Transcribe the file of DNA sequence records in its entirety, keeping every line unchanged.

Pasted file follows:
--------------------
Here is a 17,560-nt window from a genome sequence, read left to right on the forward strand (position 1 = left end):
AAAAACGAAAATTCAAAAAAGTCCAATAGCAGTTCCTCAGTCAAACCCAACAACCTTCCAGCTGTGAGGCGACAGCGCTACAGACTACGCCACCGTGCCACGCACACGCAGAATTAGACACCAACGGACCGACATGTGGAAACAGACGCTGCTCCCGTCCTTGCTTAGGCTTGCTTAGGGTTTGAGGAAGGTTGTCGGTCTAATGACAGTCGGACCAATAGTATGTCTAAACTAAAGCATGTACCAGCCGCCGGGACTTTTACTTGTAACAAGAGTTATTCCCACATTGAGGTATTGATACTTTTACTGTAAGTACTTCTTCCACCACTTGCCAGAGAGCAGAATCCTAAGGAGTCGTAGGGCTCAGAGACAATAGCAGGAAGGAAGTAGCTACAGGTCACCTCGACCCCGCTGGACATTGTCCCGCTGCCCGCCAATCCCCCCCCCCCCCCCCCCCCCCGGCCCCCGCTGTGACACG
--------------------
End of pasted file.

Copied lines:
Here is a 17,560-nt window from a genome sequence, read left to right on the forward strand (position 1 = left end):
AAAAACGAAAATTCAAAAAAGTCCAATAGCAGTTCCTCAGTCAAACCCAACAACCTTCCAGCTGTGAGGCGACAGCGCTACAGACTACGCCACCGTGCCACGCACACGCAGAATTAGACACCAACGGACCGACATGTGGAAACAGACGCTGCTCCCGTCCTTGCTTAGGCTTGCTTAGGGTTTGAGGAAGGTTGTCGGTCTAATGACAGTCGGACCAATAGTATGTCTAAACTAAAGCATGTACCAGCCGCCGGGACTTTTACTTGTAACAAGAGTTATTCCCACATTGAGGTATTGATACTTTTACTGTAAGTACTTCTTCCACCACTTGCCAGAGAGCAGAATCCTAAGGAGTCGTAGGGCTCAGAGACAATAGCAGGAAGGAAGTAGCTACAGGTCACCTCGACCCCGCTGGACATTGTCCCGCTGCCCGCCAATCCCCCCCCCCCCCCCCCCCCCCGGCCCCCGCTGTGACACG